Supporting local dining options is still imperative

A student argues others should help Reading Terminal Market and other small businesses.

Reading Terminal Market recently launched a GoFundMe campaign to help gain financial support after numerous small businesses within the market have had to close due to COVID-19. | AMBER RITSON / THE TEMPLE NEWS

As one of America’s largest and oldest public markets, Reading Terminal Market is an iconic Philadelphia landmark, accommodating nearly 80 merchants for 127 years.

But not even the marketplace can escape the economic consequences of the COVID-19 pandemic. A GoFundMe page was created by the market on Oct. 7 to save it from having to shut its doors. The page raised almost $200,000 of its $250,000 goal in a little more than three weeks. 

In Philadelphia, 38 restaurants have closed between May and October as a result of COVID-19, Eater Philly reported. 

Temple University students should be concerned by the number of eateries in Philadelphia closing amid the COVID-19 pandemic and consider finding safe ways to support local food industries, like donating, ordering takeout or buying merchandise and gift cards.

Philadelphia residents and students rely on the market for buying groceries.

Joey Berkant, a junior architecture major, frequently visited Reading Terminal Market for his Engaging Places: Observations course. The class’s purpose was to introduce students to the study of buildings and public places in Philadelphia.

“By the time I was there, I could do my grocery shopping,” Berkant said. “I really like the products they have there.”

Emani Howard, a freshman secondary education and history major, said the diverse vendors at Reading Terminal Market made it a comfortable and enjoyable environment to explore. 

“It was a nice space to come to,” Howard added. “We used to go there every Friday and get whatever was open because there’s a lot of different things.” 

Some of these immigrant- and family-owned vendors at Reading Terminal Market have been in business for decades. The market has a variety of cultural cuisines, including Italian, Cajun, Middle Eastern, Caribbean, Spanish, Thai, Latino, Chinese and Japanese food. 

Temple prides itself on being a diverse school, distinguished by its self-starting student body. Its students should be driven to preserve local businesses for future students to experience, said Ryan Oliviera, a 2013 management information systems alumnus.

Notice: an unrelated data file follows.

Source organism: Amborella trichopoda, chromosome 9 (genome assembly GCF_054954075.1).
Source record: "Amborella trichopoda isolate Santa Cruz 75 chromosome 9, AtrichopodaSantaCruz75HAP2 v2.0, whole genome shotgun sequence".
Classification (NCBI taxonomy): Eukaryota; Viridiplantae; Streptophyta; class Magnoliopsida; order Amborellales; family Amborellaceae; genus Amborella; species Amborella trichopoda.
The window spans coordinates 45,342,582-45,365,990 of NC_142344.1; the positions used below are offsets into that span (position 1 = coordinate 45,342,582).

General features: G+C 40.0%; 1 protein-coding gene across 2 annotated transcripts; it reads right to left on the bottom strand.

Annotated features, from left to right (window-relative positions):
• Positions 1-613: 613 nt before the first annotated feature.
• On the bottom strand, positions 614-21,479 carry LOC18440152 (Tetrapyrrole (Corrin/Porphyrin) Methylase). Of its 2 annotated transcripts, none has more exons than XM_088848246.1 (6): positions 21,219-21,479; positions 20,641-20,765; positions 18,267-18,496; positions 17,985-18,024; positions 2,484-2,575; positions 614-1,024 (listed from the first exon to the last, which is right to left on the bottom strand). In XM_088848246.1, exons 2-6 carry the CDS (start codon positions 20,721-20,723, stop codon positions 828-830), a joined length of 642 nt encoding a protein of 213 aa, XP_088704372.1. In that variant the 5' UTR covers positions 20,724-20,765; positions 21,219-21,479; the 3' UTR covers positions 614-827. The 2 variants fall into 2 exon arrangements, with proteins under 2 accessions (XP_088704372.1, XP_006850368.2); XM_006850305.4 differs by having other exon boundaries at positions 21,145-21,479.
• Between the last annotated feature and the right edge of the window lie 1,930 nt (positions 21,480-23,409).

“The local food scene is a by-product of Temple being in the city,” Oliviera added. “You can explore cultures by eating your way through it. It fits perfectly with Temple, where you have people from all different backgrounds coming into this environment.”

Oliviera founded a start-up project, “Support Local,” along with 15 other Temple students. They created a directory and partnered with local food bloggers, demonstrating their school spirit.

The COVID-19 pandemic has worsened the financial crisis in Philadelphia, as the city’s commerce budget was cut by 63 percent. Independent businesses are the backbone of Philadelphia and promote economic equality and environmental sustainability, WHYY reported.

The cost of losing these businesses far outweighs the cost of keeping them.

When I was applying to colleges, I was attracted to Temple because of the exposure to countless cultural dishes, which I couldn’t find in the suburbs. Students can leave an impact by providing much needed aid to these small businesses, like Reading Terminal Market. 

If these businesses continue to shut down, not only will the city lose many dining options, but it will also lose its charm.

“The local restaurant scene is what gives Philly its identity,” Oliviera said. “I’ve lived here for 11 years, including my Temple years, and I still haven’t eaten my way through my bucket list.”

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